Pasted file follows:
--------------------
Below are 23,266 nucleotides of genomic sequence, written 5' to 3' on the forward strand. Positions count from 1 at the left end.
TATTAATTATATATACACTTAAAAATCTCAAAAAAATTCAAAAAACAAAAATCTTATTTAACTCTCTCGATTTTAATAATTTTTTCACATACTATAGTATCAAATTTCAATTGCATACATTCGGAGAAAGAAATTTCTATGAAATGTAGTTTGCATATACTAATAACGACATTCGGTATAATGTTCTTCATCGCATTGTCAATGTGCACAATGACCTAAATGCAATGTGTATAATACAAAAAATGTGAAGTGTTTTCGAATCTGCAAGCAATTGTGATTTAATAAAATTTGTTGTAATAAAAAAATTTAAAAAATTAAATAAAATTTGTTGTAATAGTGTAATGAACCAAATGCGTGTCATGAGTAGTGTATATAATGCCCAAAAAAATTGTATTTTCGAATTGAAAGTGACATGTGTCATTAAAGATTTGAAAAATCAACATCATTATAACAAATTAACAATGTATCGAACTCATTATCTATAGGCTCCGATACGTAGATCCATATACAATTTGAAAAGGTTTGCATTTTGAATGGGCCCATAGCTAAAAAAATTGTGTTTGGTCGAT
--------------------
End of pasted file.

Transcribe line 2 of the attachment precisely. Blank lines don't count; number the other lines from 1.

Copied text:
TATTAATTATATATACACTTAAAAATCTCAAAAAAATTCAAAAAACAAAAATCTTATTTAACTCTCTCGATTTTAATAATTTTTTCACATACTATAGTATCAAATTTCAATTGCATACATTCGGAGAAAGAAATTTCTATGAAATGTAGTTTGCATATACTAATAACGACATTCGGTATAATGTTCTTCATCGCATTGTCAATGTGCACAATGACCTAAATGCAATGTGTATAATACAAAAAATGTGAAGTGTTTTCGAATCTGCAAGCAATTGTGATTTAATAAAATTTGTTGTAATAAAAAAATTTAAAAAATTAAATAAAATTTGTTGTAATAGTGTAATGAACCAAATGCGTGTCATGAGTAGTGTATATAATGCCCAAAAAAATTGTATTTTCGAATTGAAAGTGACATGTGTCATTAAAGATTTGAAAAATCAACATCATTATAACAAATTAACAATGTATCGAACTCATTATCTATAGGCTCCGATACGTAGATCCATATACAATTTGAAAAGGTTTGCATTTTGAATGGGCCCATAGCTAAAAAAATTGTGTTTGGTCGAT